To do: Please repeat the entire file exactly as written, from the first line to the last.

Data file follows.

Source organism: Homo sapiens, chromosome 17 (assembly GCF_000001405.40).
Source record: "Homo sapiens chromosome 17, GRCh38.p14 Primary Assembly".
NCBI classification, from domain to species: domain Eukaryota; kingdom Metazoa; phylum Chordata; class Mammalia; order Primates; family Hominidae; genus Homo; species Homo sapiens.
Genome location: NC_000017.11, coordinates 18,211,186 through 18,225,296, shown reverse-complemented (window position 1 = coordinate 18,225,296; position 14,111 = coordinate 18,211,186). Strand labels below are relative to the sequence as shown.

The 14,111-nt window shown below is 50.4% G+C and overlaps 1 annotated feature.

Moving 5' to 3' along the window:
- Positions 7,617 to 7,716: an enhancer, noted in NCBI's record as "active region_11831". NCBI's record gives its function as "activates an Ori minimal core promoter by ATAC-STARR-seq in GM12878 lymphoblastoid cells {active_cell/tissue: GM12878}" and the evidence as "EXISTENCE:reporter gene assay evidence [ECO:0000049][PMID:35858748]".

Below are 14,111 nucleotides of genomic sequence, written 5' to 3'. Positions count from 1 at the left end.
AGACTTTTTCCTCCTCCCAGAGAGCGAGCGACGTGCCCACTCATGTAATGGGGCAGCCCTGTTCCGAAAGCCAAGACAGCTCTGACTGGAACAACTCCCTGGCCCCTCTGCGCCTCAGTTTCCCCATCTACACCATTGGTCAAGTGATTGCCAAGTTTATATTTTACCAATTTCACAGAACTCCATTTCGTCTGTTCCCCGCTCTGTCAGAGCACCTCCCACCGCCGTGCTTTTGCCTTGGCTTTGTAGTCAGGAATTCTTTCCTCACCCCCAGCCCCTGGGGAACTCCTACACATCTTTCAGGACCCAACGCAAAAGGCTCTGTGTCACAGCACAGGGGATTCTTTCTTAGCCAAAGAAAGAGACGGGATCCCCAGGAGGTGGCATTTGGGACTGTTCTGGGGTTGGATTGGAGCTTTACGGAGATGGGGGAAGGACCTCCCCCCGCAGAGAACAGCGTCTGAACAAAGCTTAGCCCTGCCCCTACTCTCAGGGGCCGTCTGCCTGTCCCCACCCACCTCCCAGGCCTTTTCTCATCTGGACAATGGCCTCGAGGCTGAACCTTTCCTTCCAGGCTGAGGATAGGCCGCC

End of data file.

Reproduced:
Source organism: Homo sapiens, chromosome 17 (assembly GCF_000001405.40).
Source record: "Homo sapiens chromosome 17, GRCh38.p14 Primary Assembly".
NCBI classification, from domain to species: domain Eukaryota; kingdom Metazoa; phylum Chordata; class Mammalia; order Primates; family Hominidae; genus Homo; species Homo sapiens.
Genome location: NC_000017.11, coordinates 18,211,186 through 18,225,296, shown reverse-complemented (window position 1 = coordinate 18,225,296; position 14,111 = coordinate 18,211,186). Strand labels below are relative to the sequence as shown.

The 14,111-nt window shown below is 50.4% G+C and overlaps 1 annotated feature.

Moving 5' to 3' along the window:
- Positions 7,617 to 7,716: an enhancer, noted in NCBI's record as "active region_11831". NCBI's record gives its function as "activates an Ori minimal core promoter by ATAC-STARR-seq in GM12878 lymphoblastoid cells {active_cell/tissue: GM12878}" and the evidence as "EXISTENCE:reporter gene assay evidence [ECO:0000049][PMID:35858748]".

Below are 14,111 nucleotides of genomic sequence, written 5' to 3'. Positions count from 1 at the left end.
AGACTTTTTCCTCCTCCCAGAGAGCGAGCGACGTGCCCACTCATGTAATGGGGCAGCCCTGTTCCGAAAGCCAAGACAGCTCTGACTGGAACAACTCCCTGGCCCCTCTGCGCCTCAGTTTCCCCATCTACACCATTGGTCAAGTGATTGCCAAGTTTATATTTTACCAATTTCACAGAACTCCATTTCGTCTGTTCCCCGCTCTGTCAGAGCACCTCCCACCGCCGTGCTTTTGCCTTGGCTTTGTAGTCAGGAATTCTTTCCTCACCCCCAGCCCCTGGGGAACTCCTACACATCTTTCAGGACCCAACGCAAAAGGCTCTGTGTCACAGCACAGGGGATTCTTTCTTAGCCAAAGAAAGAGACGGGATCCCCAGGAGGTGGCATTTGGGACTGTTCTGGGGTTGGATTGGAGCTTTACGGAGATGGGGGAAGGACCTCCCCCCGCAGAGAACAGCGTCTGAACAAAGCTTAGCCCTGCCCCTACTCTCAGGGGCCGTCTGCCTGTCCCCACCCACCTCCCAGGCCTTTTCTCATCTGGACAATGGCCTCGAGGCTGAACCTTTCCTTCCAGGCTGAGGATAGGCCGCC